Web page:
Some desserts are so reminiscent of “the good ol’ days” that they are skipped over when some bakers are skimming through cook books because they’re considered passé. They’re the forte of the Aunt Bees and grandmas of the world, not the stylish baker of today. However, I am of the opinion that old things are still wonderful and they were popular in grandma’s day for a reason: they were delicious! If they’re delicious, who cares about “trendy,” am I right?
Case in point: lemon icebox pie. If you skim through any old cookbook you may have tucked away in a cabinet or on a shelf, you will inevitably find many versions of this old standby. Each woman had her favorite way to prepare it, and they were likely all delicious. (You never know what you’re going to find in an old cookbook. I found a recipe recently for “transparent pie.” No kidding. Maybe I’ll make it and show it to you soon.) Some lemon icebox pie recipes used fresh lemons, some reconstituted lemon juice or frozen lemonade, and some even powdered lemon drink mix. There was no shortage of creativity in these old cookbooks, certainly.
My choice for this, and any lemon dessert I make, is fresh-squeezed lemon juice. I happen to love lemons, don’t you? They’re so bright, pretty and inexpensive. I love that they release a gorgeous, clean smell into the room when you cut them and squeeze them. They’re also full of vitamin C, which is a great bonus. They’re perfect.
One of the most fun things about lemons, for me, is how much my oldest son, Justin, has always loved them. When he was still a baby he would reach for the lemon in my glass of water every time we ate dinner out. His little fat hand would open and close, open and close, reaching for my water glass to try to get to the lemon. I’d give in, give him the lemon slice, and he’d take it out of my palm and put it up to his sweet little mouth. As soon as he nibbled on it a little bit and the lemon juice squirted into his mouth, his back would stiffen, his face would scrunch up, and he’d shake his little head and jerk a little. Then he’d go in for more! I’ve never seen a baby like lemons so much.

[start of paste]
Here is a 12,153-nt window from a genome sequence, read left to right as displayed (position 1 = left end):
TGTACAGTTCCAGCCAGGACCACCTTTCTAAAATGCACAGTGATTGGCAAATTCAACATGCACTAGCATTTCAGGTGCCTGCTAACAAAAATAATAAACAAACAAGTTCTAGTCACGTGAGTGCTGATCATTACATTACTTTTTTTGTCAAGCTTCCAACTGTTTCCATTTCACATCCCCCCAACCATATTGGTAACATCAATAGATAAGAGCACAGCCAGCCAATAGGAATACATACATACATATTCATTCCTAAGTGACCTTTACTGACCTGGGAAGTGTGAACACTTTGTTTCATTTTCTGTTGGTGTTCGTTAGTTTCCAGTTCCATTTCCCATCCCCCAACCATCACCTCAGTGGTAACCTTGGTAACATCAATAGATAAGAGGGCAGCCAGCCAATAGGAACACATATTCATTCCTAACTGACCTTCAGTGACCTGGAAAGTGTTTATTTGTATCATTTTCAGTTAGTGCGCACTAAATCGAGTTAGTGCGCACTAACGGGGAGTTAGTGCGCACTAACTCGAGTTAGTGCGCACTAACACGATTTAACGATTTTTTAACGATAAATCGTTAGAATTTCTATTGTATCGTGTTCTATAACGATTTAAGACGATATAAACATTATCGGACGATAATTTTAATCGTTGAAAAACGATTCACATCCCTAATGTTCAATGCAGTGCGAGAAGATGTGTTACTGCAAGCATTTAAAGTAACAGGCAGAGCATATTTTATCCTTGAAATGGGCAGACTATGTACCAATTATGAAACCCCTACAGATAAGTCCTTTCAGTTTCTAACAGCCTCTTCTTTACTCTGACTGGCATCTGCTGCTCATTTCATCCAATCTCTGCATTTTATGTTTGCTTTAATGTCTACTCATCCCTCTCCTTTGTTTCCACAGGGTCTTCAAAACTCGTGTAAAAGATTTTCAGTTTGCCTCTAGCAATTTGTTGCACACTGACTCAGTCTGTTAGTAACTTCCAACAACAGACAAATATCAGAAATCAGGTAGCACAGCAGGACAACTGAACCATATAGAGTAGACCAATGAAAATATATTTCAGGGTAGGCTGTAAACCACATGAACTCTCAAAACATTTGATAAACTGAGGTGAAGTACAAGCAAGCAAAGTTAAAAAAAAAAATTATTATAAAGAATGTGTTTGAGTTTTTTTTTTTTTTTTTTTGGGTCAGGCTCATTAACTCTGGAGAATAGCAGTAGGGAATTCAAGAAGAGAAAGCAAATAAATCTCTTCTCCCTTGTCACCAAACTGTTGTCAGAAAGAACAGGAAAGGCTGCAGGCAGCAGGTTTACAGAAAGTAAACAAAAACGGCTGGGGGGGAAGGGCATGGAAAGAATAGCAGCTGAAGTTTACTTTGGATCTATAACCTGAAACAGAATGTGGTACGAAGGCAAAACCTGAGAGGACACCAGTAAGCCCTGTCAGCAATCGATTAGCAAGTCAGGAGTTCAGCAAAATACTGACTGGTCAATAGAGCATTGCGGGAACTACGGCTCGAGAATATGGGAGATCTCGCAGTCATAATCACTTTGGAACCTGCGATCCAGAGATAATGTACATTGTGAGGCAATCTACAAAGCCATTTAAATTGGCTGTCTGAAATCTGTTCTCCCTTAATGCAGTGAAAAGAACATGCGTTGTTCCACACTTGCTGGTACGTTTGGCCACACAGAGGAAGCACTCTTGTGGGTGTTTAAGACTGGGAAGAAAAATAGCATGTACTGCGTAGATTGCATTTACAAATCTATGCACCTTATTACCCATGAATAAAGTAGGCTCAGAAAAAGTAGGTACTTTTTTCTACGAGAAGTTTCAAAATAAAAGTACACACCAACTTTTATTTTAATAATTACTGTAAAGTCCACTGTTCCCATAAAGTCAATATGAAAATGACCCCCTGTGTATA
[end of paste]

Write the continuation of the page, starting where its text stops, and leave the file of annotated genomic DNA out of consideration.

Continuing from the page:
Now, at 18, he still loves lemons! Every time I make a lemon dessert he slips into the kitchen to see if there are any spare lemon halves for him to squeeze into his mouth. So cute.
Since lemons are so popular at my house, I thought I’d make this simple dessert, an homage to grandma’s lemon icebox pie. It’s easier than making a real pie, though, which may encourage you to try it soon! Sometimes fussing with pie crusts puts us off, doesn’t it? We’re not going there with this dessert.
Just know, going in, that the pudding part of this dessert puts any boxed lemon pudding to shame. There is sort of a dull lemon taste to boxed pudding, when there should be a bright, tart taste. This lemon pudding is exactly that: bright, tart, and completely delicious. Go all out and make this from scratch; you won’t be sorry. If you stopped right after making the pudding and ate it instead of continuing to assemble the dessert, I would not blame you. It’s that good.
Here’s the recipe:
Lemon Icebox Dessert
- 6 large egg yolks
- 1 cup plus 2 tsp. sugar
- 4 tablespoons plus 2 tsp. cornstarch
- 4 teaspoons finely grated lemon zest
- 1/4 teaspoon salt
- 2 1/2 cups whole milk
- 1 cup lemon juice (about 6 lemons)
- 24 graham crackers
- 1 cup heavy cream